I don't - but apparently homeschooling parents who are afraid of math are willing to close off entire career paths rather than learn some more math on their own.

Her next two points are a digression about using manipulatives followed by the idea that parents shouldn't move on in math before their kid is ready.  I like manipulatives.  I thought the basic benefit
of homeschooling was that the pace of the class could be tailored perfectly to the student; guess I was wrong about that!

Her fourth point is that math-phobic parent-teachers just need to find a program that teaches their kid instead of the parent.   She lays out the ideal program (e.g. Teaching Textbooks) for us:
You need a math program that is self-paced and doesn’t require a lot from you. Even better, it should grade itself and offer a multi-faceted approach to teaching math. We use Teaching Textbooks for this very reason! I needed a curriculum that my kids liked, was easy to use, and gave me time to focus on other subjects with other children.

That sounds like a lovely program for the parent-teacher and a potential nightmare for the student.  A lot of traditional schools use computer-based math programs for students in junior high now.  Those programs are self-paced, feature computer-based instruction and automatically grade classwork and homework assignments.  The main difference is that there is a certified teacher in the room who can individually help students who are lost after the instruction section.   What happens when a kid has the same problem at home - and the parent is dropped in to the middle of a math topic?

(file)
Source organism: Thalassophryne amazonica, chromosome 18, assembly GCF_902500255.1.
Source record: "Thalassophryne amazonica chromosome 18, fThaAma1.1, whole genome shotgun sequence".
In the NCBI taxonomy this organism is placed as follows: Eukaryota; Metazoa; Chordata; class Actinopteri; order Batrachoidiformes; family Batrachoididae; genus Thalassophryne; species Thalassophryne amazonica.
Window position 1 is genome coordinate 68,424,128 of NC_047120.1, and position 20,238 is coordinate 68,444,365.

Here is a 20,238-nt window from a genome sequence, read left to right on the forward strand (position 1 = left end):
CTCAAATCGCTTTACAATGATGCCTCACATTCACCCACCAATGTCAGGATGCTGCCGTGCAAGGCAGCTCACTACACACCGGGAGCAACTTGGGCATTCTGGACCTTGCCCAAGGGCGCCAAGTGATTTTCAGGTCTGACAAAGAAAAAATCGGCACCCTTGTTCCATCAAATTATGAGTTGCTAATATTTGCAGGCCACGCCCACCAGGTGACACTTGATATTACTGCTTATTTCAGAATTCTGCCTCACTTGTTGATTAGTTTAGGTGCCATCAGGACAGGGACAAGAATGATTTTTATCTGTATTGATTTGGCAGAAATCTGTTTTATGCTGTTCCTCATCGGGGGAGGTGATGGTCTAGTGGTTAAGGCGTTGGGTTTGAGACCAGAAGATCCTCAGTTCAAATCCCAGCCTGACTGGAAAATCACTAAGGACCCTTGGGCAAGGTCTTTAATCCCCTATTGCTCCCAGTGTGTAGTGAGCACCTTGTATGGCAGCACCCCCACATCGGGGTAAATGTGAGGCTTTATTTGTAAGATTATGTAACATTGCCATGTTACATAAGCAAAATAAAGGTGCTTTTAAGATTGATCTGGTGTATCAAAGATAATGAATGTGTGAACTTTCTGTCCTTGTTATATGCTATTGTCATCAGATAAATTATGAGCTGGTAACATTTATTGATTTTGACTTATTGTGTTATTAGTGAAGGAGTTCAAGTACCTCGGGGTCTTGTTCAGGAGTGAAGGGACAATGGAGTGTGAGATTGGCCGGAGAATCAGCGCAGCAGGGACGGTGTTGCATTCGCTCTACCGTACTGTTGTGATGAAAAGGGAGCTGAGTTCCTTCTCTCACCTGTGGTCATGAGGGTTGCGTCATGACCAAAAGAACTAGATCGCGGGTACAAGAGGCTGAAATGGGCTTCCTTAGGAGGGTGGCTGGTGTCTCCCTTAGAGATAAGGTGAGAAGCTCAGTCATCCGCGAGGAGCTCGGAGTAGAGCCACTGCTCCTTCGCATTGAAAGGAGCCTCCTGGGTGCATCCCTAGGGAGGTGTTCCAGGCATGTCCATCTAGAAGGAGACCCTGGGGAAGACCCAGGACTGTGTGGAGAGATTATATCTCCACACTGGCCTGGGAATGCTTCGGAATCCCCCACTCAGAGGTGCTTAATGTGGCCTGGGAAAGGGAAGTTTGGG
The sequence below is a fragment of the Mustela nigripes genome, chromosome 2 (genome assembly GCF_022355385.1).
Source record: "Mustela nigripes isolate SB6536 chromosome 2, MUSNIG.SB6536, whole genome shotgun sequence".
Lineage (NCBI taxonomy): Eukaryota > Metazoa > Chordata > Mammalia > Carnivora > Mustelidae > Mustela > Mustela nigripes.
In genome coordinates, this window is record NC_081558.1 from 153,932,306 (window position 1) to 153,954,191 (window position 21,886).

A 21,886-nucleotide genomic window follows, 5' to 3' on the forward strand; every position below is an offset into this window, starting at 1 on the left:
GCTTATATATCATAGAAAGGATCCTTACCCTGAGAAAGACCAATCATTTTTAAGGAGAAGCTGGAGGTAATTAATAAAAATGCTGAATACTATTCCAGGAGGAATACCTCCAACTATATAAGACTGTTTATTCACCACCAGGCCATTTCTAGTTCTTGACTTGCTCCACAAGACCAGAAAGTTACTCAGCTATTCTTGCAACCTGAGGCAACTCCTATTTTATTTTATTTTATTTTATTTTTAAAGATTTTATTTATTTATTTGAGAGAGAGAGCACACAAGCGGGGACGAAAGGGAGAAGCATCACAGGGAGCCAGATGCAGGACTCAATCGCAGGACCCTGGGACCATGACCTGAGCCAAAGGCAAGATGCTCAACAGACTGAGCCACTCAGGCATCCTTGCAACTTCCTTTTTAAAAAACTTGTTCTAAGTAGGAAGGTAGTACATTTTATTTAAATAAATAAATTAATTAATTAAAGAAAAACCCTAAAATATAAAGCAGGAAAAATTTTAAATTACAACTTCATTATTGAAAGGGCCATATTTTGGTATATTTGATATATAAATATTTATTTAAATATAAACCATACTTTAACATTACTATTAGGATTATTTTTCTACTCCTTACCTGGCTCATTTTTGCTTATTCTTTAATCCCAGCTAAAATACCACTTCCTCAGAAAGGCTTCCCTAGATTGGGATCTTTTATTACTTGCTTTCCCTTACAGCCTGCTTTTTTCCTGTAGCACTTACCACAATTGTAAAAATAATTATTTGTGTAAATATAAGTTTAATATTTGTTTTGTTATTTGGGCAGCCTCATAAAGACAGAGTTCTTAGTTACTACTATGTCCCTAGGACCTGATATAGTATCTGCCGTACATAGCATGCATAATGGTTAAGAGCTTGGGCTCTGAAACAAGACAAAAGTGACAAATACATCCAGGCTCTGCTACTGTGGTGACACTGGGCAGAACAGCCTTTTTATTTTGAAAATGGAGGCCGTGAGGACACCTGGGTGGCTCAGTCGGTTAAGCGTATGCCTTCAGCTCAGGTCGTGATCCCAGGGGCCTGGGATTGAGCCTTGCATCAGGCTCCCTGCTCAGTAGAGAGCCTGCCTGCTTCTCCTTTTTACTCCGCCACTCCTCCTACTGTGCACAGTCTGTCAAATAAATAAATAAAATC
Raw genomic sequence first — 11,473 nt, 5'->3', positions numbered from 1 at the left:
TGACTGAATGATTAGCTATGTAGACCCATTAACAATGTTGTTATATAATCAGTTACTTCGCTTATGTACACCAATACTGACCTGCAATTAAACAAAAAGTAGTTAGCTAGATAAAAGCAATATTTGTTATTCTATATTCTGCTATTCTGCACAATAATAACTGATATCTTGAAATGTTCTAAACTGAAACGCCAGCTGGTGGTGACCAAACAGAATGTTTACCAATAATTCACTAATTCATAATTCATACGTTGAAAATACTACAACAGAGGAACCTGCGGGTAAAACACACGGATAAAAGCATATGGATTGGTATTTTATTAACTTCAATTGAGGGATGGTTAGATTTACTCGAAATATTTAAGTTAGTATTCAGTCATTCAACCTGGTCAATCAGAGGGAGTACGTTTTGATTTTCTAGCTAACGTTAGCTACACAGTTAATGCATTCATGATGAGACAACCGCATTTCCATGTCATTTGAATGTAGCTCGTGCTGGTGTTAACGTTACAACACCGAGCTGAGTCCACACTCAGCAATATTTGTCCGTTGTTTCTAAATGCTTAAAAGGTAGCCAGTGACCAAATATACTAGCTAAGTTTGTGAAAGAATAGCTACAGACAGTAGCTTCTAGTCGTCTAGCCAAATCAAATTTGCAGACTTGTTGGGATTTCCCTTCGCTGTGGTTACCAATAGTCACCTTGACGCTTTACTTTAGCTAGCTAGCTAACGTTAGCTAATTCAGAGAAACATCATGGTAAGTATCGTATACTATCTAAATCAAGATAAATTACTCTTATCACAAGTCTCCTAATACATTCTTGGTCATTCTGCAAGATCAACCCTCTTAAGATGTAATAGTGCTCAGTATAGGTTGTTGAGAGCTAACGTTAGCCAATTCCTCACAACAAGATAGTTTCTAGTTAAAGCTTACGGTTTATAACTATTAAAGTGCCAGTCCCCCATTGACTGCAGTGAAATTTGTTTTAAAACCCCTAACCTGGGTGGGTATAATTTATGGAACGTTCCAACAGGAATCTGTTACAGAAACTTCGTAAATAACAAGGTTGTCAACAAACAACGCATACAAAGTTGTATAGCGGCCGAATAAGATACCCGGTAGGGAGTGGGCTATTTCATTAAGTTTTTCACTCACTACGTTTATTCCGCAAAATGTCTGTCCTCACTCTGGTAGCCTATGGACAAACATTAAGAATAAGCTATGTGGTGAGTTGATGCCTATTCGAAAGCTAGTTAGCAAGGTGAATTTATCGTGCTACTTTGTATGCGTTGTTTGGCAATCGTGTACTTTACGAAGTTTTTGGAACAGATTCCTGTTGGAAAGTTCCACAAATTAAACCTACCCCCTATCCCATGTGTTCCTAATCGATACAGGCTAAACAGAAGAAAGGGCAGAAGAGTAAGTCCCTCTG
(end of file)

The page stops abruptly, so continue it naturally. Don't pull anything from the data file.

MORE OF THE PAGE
My favorite bit, though, is the fact that she claims Teaching Textbooks is a multifaceted program.  I went to the website to check the program out; it's simplistic in the extreme.  Students read the textbook, watch the instructional media then complete self-grading problems and tests.  The term "independent learner" is used so many times that I feel like the sellers of the curriculum want to be clear that failure is due to the student's lack of independence rather than poor curriculum  or the lack of a teacher.

I cannot find a document for any of the levels in Teaching Textbooks that explains the layout of the curriculum for a level or the entire series.   I am always suspicious of any curriculum that fails to include a scope-and-sequence document (also known as benchmarks or learning standards or any one of a dozen other educational jargon).  These documents show exactly what topics are to be covered in each class, what level of mastery is expected and what order topics should be introduced if topics build on each other.  This sounds complicated but the actual document could be as simple as these examples:
  • A kindergarten student will be able to correctly identify diagrams of squares, rectangles, rhombuses (diamonds), triangles, circles, hexagons and octagons.  They should be able to draw squares, rectangles, triangles, and circles accurately.  
  • A second-grader will be able to add two two-digit numbers.
  • Third graders will memorize the multiplication tables between 1 and 12.  Students will begin multiplying two digit numbers by a single digit number after multiplication facts are memorized.